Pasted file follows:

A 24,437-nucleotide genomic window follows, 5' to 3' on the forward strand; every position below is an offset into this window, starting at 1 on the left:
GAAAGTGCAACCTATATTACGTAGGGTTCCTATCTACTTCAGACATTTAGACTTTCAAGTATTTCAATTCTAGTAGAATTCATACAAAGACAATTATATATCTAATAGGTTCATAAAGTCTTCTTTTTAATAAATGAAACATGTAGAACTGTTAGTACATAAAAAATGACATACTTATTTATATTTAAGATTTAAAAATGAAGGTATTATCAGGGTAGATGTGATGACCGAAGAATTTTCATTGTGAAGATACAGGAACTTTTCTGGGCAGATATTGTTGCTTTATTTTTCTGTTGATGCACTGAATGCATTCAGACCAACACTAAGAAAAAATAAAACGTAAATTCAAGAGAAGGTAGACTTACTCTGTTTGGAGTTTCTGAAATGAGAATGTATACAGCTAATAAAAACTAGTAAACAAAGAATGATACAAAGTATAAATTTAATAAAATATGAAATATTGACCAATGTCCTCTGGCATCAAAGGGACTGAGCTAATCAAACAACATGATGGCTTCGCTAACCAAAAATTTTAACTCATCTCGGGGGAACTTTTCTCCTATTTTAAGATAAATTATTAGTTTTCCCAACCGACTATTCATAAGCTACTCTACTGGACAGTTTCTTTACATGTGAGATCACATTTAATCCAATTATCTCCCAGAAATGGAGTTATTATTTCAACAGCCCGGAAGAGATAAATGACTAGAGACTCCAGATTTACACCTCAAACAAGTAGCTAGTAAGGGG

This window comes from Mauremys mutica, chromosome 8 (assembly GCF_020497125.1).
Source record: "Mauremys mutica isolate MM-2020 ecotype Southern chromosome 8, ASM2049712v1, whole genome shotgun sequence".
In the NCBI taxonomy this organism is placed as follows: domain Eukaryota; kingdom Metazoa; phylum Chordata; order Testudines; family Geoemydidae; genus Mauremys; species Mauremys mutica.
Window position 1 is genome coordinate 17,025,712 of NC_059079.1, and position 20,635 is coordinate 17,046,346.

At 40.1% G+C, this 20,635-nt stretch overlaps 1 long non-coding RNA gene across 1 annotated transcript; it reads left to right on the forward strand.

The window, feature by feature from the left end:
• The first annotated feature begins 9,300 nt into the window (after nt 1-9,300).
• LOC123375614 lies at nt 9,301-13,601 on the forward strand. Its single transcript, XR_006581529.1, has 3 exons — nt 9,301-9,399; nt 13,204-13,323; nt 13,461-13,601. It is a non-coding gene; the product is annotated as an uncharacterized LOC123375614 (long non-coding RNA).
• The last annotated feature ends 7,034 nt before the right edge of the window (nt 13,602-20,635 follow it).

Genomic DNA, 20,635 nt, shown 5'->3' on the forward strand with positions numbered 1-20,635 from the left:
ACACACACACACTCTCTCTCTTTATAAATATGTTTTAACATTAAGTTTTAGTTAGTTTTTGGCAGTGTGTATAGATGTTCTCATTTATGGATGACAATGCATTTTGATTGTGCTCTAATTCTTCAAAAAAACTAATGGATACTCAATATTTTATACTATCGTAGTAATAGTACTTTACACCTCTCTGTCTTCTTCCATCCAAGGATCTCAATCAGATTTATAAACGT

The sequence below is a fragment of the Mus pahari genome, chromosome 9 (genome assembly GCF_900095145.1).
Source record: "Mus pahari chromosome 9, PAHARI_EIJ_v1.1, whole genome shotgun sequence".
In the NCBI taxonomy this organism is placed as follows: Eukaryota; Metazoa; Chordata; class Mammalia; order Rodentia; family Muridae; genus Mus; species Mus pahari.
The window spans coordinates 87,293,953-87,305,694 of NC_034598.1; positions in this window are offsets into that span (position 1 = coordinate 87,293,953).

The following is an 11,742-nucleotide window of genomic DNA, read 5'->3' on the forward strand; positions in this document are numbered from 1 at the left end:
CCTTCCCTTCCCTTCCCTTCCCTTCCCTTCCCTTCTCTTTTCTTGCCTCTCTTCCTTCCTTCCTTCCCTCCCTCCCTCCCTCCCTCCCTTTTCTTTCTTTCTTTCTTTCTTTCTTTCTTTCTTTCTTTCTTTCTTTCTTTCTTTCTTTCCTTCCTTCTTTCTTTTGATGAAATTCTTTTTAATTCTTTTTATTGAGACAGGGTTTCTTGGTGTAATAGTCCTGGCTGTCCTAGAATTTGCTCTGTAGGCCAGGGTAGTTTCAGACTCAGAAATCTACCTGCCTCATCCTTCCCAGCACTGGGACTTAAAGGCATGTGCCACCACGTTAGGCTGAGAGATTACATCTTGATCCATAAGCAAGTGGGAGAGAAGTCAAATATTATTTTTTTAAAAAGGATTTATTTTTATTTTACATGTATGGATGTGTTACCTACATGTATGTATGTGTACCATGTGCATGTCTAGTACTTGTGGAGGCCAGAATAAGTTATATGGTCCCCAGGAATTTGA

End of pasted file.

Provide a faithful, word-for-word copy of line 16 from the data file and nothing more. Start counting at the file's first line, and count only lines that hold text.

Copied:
In the NCBI taxonomy this organism is placed as follows: Eukaryota; Metazoa; Chordata; class Mammalia; order Rodentia; family Muridae; genus Mus; species Mus pahari.